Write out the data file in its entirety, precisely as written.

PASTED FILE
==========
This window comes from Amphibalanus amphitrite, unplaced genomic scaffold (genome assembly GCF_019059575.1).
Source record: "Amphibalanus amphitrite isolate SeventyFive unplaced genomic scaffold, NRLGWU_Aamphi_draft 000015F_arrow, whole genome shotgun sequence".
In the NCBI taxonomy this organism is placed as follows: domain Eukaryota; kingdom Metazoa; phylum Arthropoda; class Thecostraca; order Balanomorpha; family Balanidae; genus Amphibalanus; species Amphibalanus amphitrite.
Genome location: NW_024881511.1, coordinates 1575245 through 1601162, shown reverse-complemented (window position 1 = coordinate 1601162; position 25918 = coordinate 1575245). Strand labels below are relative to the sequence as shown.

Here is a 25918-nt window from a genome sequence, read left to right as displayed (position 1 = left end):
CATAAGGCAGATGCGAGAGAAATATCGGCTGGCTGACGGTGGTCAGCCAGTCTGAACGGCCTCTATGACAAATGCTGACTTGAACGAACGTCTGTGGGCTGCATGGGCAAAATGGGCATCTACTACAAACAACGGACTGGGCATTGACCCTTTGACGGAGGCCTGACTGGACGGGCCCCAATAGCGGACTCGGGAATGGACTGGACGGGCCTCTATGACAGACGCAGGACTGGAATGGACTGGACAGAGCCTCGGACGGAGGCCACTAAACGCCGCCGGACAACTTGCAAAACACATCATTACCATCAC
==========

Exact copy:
This window comes from Amphibalanus amphitrite, unplaced genomic scaffold (genome assembly GCF_019059575.1).
Source record: "Amphibalanus amphitrite isolate SeventyFive unplaced genomic scaffold, NRLGWU_Aamphi_draft 000015F_arrow, whole genome shotgun sequence".
In the NCBI taxonomy this organism is placed as follows: domain Eukaryota; kingdom Metazoa; phylum Arthropoda; class Thecostraca; order Balanomorpha; family Balanidae; genus Amphibalanus; species Amphibalanus amphitrite.
Genome location: NW_024881511.1, coordinates 1575245 through 1601162, shown reverse-complemented (window position 1 = coordinate 1601162; position 25918 = coordinate 1575245). Strand labels below are relative to the sequence as shown.

Here is a 25918-nt window from a genome sequence, read left to right as displayed (position 1 = left end):
CATAAGGCAGATGCGAGAGAAATATCGGCTGGCTGACGGTGGTCAGCCAGTCTGAACGGCCTCTATGACAAATGCTGACTTGAACGAACGTCTGTGGGCTGCATGGGCAAAATGGGCATCTACTACAAACAACGGACTGGGCATTGACCCTTTGACGGAGGCCTGACTGGACGGGCCCCAATAGCGGACTCGGGAATGGACTGGACGGGCCTCTATGACAGACGCAGGACTGGAATGGACTGGACAGAGCCTCGGACGGAGGCCACTAAACGCCGCCGGACAACTTGCAAAACACATCATTACCATCAC